So, inadvertently, the book also led to me to be a pioneer in another field: online customer service and communications – what we’d now call social media. And all of this experience continues to serve me well long after the book is out of print and even the technology it teaches is nearly superfluous. There’s a life lesson in that; I’m sure you can work it out for yourself!

NB: Don’t ask me to explain that cover image – we didn’t like it, either.

Whole Lotta Videos

Countries Beginning with I: The Trailer This is not all the videos I’ve made to date (for both work and fun), but … it’s 531 of them, some as old as 10 years (recovered from various sources). From one of my YouTube accounts, in reverse chronological order of posting. Running Without a ZFS Root Pool Read More…

Countries Beginning with I: The Trailer

This is not all the videos I’ve made to date (for both work and fun), but … it’s 531 of them, some as old as 10 years (recovered from various sources). From one of my YouTube accounts, in reverse chronological order of posting.

Running Without a ZFS Root Pool watch
ZFS Performance Analysis and Tools watch
DTracing the Cloud watch
Making the Impossible Possible: Disposable Staging Environments At Scale watch
ZFS Day Panel: The State of ZFS on… watch
ZFS State of the Union watch
The illumos Home Data Center watch
DevOps Demystified – An introduction to the ideas that are driving DevOps watch
Why 4K? watch
Enhanced OS Virtualization for the Cloud watch
What in Hell Am I Doing Here? watch
Building a Business on illumos watch
Darwin’s Storage watch
Hybrid Storage Pools: Using Disk and Flash with ZFS watch
SmartOS Operations — Ben Rockwood at illumos Day watch
Pair of Pelicans, Golden Gate watch
ZFS Day: Justin Gibbs and Will Andrews, Brian Behlendorf watch
illumos Day: Chris Nelson, Bayard Bell, Robert Mustacchi watch
ZFS Day: Architecting ZFS Solutions watch
illumos Day: Brendan Gregg & Jerry Jelinek watch
Running Without a ZFS Root Pool watch
illumos Day: illumos Innovations That Will Never be in Oracle Solaris watch
ZFS Day: George Wilson watch
ZFS Day: Making the Impossible Possible: Disposable Staging Environments At Scale watch
ZFS State of the Union – Matt Ahrens watch
illumos State watch
FISL Clips watch
Parents’ Banquet 2 watch
Parents’ Banquet 1 watch
DTrace in the Non-Global Zone watch
Adding Per-Thread Caching to libumem (footnote) watch
SmartOS: An SA Primer watch
Adding Per-Thread Caching to libumem watch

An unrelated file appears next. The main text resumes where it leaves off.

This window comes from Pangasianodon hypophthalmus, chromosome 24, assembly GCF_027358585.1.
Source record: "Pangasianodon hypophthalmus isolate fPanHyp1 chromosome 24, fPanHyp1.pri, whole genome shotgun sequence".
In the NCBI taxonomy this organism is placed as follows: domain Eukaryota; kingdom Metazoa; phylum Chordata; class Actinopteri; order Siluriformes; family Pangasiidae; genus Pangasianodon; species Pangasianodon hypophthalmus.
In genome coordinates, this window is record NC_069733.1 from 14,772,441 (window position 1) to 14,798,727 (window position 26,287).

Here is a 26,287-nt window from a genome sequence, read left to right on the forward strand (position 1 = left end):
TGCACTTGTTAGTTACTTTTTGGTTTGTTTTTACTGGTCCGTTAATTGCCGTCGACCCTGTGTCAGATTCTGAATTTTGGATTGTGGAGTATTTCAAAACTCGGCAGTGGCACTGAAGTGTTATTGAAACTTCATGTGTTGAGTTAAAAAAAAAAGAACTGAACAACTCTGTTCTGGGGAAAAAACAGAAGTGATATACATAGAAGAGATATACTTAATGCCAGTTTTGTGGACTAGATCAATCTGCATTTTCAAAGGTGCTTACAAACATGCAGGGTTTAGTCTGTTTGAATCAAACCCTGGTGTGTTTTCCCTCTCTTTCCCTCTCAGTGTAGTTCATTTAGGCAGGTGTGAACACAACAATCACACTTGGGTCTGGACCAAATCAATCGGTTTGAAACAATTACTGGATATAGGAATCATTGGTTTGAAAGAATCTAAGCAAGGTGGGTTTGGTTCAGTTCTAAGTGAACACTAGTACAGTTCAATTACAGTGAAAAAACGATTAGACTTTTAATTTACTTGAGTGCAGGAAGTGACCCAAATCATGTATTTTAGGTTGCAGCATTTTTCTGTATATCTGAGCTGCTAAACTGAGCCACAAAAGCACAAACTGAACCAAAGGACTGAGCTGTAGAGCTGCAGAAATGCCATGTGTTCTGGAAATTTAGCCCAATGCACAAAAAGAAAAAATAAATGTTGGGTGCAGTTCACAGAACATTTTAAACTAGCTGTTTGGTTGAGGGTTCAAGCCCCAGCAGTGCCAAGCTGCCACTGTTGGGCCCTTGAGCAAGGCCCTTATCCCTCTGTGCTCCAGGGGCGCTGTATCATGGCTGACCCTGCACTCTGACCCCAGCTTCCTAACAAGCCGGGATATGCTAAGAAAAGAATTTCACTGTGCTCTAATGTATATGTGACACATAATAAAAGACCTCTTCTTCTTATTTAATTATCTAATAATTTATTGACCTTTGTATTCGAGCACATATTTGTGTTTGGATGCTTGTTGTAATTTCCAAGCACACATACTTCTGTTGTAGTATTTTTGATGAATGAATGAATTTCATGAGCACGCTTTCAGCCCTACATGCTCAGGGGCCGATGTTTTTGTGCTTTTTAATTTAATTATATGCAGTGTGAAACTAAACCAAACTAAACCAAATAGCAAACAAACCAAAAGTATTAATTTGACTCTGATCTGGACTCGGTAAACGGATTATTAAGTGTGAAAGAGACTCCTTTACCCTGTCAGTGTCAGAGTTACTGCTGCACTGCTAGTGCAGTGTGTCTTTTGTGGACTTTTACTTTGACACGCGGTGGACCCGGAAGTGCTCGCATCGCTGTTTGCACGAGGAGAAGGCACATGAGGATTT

SmartOS ZFS Architecture watch
Introduction to Git watch
Performance Analysis: The USE Method watch
Using Video to Communicate Technology watch
Corporate Open Source Anti-Patterns: Doing It Wrong watch
The Open Storage Revolution watch
10 03 multicore karlsson2 watch
10 03 multicore karlsson watch
Networking in the Cloud: Crossbow’s Revolutionary Impact in a Virtualize World watch
08HPC Using Sun Studio in HPC and Education watch
08HPC Austin xVM Pai watch
08HPC Austin Bojanic watch
Open Storage Analysts’ Round Table watch
Open Storage Analysts’ Round Table p2 watch
Max Bruning Presents on SmartOS at NOSIG watch
How to Tie a Turban watch
Sitar and Tabla Recital watch
sitar watch
Diagnosing Live Systems with DTrace watch
Probing Database Applications with DTrace 2 watch
Observing Your App and Everything Else it Runs on Using DTrace 2 watch
Using DTrace for GNOME Performance Analysis watch
Probing Database Applications with DTrace 1 watch
Observing Your App and Everything Else it Runs on Using DTrace watch
DTrace BoF at LISA10 watch
How to Build Better Applications with DTrace 2 watch
How to Build Better Applications with DTrace watch
ZFS Internal Structures watch
Kernel Conference Australia: Panel Discussion on ZFS 2 watch
Kernel Conference Australia: Panel Discussion on ZFS 1 watch
ZFS, Cache and Flash watch
Nexenta, Open Storage, and Commercial Open Source watch
Open Storage & ZFS in a Linux World 2 watch
Open Storage & ZFS in a Linux World 1 watch
ZFS Workshop at LISA 2008 Part 6 watch
ZFS Workshop at LISA 2008 Part 5 watch
ZFS Workshop at LISA 2008 Part 4 watch
ZFS Workshop at LISA 2008 Part 3 watch
ZFS Workshop at LISA 2008 Part 2 watch
ZFS Workshop at LISA 2008 Part 1 watch
Becoming a ZFS Ninja Part 2 watch
Becoming a ZFS Ninja Part 1 watch
Little Shop Of Performance Horrors Part 2 watch
Little Shop Of Performance Horrors Part 3 watch
Little Shop Of Performance Horrors Part 1 watch
Solaris History: Crystal Springs and Telegraph Hill Conference Rooms watch
Solaris History: Muir Woods Conference Room watch
Beatbox Extravaganza watch
Too Straight Polka watch
Rock the Boat watch
Solaris Device Drivers watch
Solaris Device Drivers Part 2 watch
Porting USB HID Device Drivers Between Linux and OpenSolaris watch
illumos: Forking is Healthy watch
ZFS: The Last Word in File Systems Part 3 watch
ZFS: The Last Word in File Systems Part 2 watch
ZFS: The Last Word in File Systems Part 1 watch
Music in the Lizard Lounge watch
Jim Moore, Darwin Scholar watch
Herd of Goats, Mullingar Hill, Landour, Mussoorie watch
Preschool Disco at Malcesine watch
Preschool Trip to Malcesine: The House watch
Rossella on the Bus to Malcesine watch